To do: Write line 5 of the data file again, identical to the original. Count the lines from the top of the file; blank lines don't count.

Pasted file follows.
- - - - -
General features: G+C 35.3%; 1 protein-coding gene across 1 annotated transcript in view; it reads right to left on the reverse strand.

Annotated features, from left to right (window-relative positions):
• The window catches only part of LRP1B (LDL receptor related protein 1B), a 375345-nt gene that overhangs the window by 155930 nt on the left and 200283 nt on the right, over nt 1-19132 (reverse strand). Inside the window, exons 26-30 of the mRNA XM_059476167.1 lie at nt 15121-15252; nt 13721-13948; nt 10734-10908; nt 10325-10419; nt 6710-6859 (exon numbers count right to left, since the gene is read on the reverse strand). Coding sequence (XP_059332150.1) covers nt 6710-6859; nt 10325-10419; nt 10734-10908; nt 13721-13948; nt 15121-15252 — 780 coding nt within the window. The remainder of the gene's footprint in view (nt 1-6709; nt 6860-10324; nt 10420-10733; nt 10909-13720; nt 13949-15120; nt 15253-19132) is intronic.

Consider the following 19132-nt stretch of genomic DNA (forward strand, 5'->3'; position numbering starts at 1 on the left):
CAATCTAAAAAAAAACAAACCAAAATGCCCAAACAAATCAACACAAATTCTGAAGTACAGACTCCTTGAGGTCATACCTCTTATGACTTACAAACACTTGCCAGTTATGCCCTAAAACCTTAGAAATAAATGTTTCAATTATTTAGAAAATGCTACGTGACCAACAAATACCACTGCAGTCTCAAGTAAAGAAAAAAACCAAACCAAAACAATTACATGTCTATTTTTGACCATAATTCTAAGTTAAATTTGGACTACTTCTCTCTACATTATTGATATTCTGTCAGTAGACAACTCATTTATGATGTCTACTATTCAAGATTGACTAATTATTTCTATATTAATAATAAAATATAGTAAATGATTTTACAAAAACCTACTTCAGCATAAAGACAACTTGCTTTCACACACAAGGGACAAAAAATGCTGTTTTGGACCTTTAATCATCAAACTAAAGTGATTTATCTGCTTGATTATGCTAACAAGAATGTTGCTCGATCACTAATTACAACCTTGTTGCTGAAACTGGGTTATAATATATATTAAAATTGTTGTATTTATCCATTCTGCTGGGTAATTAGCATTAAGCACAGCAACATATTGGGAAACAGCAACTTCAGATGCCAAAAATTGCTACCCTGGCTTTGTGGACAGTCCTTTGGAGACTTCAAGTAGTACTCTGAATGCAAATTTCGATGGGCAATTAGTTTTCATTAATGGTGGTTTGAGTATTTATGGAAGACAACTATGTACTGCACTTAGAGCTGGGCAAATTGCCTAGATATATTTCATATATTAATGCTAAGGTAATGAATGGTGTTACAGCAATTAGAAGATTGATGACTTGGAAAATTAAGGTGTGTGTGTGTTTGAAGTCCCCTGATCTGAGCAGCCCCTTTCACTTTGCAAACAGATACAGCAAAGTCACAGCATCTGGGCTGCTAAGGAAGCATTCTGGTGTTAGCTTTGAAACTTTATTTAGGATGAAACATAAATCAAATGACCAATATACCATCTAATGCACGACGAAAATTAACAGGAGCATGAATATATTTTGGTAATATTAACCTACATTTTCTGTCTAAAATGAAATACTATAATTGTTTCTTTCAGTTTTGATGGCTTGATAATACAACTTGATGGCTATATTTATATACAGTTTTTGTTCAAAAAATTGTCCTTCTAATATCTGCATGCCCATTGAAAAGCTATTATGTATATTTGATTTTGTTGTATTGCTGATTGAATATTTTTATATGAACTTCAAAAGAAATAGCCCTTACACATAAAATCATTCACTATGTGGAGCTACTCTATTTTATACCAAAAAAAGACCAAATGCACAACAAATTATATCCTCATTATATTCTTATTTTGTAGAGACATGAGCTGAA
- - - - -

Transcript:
CAATCTAAAAAAAAACAAACCAAAATGCCCAAACAAATCAACACAAATTCTGAAGTACAGACTCCTTGAGGTCATACCTCTTATGACTTACAAACACTTGCCAGTTATGCCCTAAAACCTTAGAAATAAATGTTTCAATTATTTAGAAAATGCTACGTGACCAACAAATACCACTGCAGTCTCAAGTAAAGAAAAAAACCAAACCAAAACAATTACATGTCTATTTTTGACCATAATTCTAAGTTAAATTTGGACTACTTCTCTCTACATTATTGATATTCTGTCAGTAGACAACTCATTTATGATGTCTACTATTCAAGATTGACTAATTATTTCTATATTAATAATAAAATATAGTAAATGATTTTACAAAAACCTACTTCAGCATAAAGACAACTTGCTTTCACACACAAGGGACAAAAAATGCTGTTTTGGACCTTTAATCATCAAACTAAAGTGATTTATCTGCTTGATTATGCTAACAAGAATGTTGCTCGATCACTAATTACAACCTTGTTGCTGAAACTGGGTTATAATATATATTAAAATTGTTGTATTTATCCATTCTGCTGGGTAATTAGCATTAAGCACAGCAACATATTGGGAAACAGCAACTTCAGATGCCAAAAATTGCTACCCTGGCTTTGTGGACAGTCCTTTGGAGACTTCAAGTAGTACTCTGAATGCAAATTTCGATGGGCAATTAGTTTTCATTAATGGTGGTTTGAGTATTTATGGAAGACAACTATGTACTGCACTTAGAGCTGGGCAAATTGCCTAGATATATTTCATATATTAATGCTAAGGTAATGAATGGTGTTACAGCAATTAGAAGATTGATGACTTGGAAAATTAAGGTGTGTGTGTGTTTGAAGTCCCCTGATCTGAGCAGCCCCTTTCACTTTGCAAACAGATACAGCAAAGTCACAGCATCTGGGCTGCTAAGGAAGCATTCTGGTGTTAGCTTTGAAACTTTATTTAGGATGAAACATAAATCAAATGACCAATATACCATCTAATGCACGACGAAAATTAACAGGAGCATGAATATATTTTGGTAATATTAACCTACATTTTCTGTCTAAAATGAAATACTATAATTGTTTCTTTCAGTTTTGATGGCTTGATAATACAACTTGATGGCTATATTTATATACAGTTTTTGTTCAAAAAATTGTCCTTCTAATATCTGCATGCCCATTGAAAAGCTATTATGTATATTTGATTTTGTTGTATTGCTGATTGAATATTTTTATATGAACTTCAAAAGAAATAGCCCTTACACATAAAATCATTCACTATGTGGAGCTACTCTATTTTATACCAAAAAAAGACCAAATGCACAACAAATTATATCCTCATTATATTCTTATTTTGTAGAGACATGAGCTGAA